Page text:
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False plea for help: Anibe Alexandra Odoma wasn’t ‘kidnapped in Texas’

A photo of a little girl in a pink top has been shared hundreds of times in Kenya, claiming she was kidnapped in the US city of Houston, Texas.

“Her name is Anibe Alexandra Odoma,” text alongside the photo reads. “She's 5yrs old. She was kidnapped last night by unknown persons. She's from Houston, Texas.

"Please help me forward to / share with as many people as you can."

The image and its request for help was also shared on Instagram in May 2017.



Anibe went missing in Nigeria, but now safe


But US fact-checking site Snopes researched the image in December 2017 and rated it false.

Neither the Houston Police Department nor the National Center for Missing and Exploited Children have a record matching Anibe’s description,” Snopes fact-checker Arturo Garcia wrote.

So the abduction did not take place in Houston.

In fact, Anibe had gone missing in the Nigerian city of Abuja in December 2016. Her image was shared online. The original image from Nigeria had two phone numbers.

Snopes phoned one of the numbers and a person identifying himself as Anibe’s father confirmed that the girl had been reunited with her family and “was safe”.

‘Is this true?’


The photo may have been widely shared due to many known cases of abduction in Nigeria.

But repeatedly sharing such appeals for help, out of their original context, may cause unnecessary alarm.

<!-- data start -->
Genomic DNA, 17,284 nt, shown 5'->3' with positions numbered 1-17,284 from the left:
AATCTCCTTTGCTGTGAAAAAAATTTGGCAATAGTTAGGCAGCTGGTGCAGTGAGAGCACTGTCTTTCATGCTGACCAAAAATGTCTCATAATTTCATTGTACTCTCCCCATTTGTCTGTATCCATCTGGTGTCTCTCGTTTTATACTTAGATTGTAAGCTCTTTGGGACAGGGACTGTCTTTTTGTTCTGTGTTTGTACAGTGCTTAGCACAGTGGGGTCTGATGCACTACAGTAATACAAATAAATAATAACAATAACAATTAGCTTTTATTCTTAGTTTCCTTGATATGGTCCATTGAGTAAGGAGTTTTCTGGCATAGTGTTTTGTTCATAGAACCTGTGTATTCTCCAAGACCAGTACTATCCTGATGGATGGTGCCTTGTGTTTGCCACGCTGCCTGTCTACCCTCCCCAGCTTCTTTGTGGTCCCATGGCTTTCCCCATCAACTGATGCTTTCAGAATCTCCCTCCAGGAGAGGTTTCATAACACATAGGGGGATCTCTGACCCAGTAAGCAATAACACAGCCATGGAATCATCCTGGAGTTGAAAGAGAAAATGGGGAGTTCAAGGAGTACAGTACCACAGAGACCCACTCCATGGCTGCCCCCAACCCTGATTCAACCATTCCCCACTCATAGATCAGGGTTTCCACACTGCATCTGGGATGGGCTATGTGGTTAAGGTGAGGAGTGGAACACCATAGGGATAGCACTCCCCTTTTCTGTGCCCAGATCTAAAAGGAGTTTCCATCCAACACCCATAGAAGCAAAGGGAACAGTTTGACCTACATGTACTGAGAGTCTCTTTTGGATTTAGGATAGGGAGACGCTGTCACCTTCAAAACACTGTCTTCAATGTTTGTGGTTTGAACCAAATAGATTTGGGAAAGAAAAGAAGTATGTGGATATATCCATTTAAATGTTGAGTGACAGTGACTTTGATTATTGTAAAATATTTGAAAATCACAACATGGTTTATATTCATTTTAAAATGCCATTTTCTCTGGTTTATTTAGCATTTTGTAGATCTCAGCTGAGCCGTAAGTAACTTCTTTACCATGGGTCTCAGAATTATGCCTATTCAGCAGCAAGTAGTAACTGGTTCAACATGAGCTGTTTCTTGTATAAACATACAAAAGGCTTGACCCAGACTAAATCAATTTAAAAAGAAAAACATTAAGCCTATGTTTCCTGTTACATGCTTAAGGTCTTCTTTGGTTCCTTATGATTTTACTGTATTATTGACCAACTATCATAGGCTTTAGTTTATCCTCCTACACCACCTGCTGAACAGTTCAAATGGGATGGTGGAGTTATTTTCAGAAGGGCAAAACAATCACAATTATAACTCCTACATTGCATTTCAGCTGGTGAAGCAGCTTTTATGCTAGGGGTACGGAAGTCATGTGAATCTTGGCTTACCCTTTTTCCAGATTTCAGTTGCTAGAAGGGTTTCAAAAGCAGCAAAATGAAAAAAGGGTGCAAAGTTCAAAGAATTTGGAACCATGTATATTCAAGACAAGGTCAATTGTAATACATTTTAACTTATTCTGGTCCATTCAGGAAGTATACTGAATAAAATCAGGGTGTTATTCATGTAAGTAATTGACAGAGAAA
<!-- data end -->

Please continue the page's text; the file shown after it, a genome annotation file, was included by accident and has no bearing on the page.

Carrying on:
As internet users we should always pause before sharing information and ask ourselves: “Is this true?”

We don’t need to be professional fact-checkers to reduce the spread of false information. Fact-checking can become a way of life. – Africa Check (18/03/19)

For publishers: what to do if your post is rated false

A fact-checker has rated your Facebook or Instagram post as “false”. What should you do? First, don't delete!

Click on our guide for the steps you should follow.

Publishers guide

Africa Check teams up with Facebook

Africa Check is a partner in Facebook’s third-party fact-checking programme to help stop the spread of false information on social media.

The content we rate as “false” will be downgraded on Facebook and Instagram. This means fewer people will see it.

You can also help identify false information on Facebook. This guide explains how.

Further Reading

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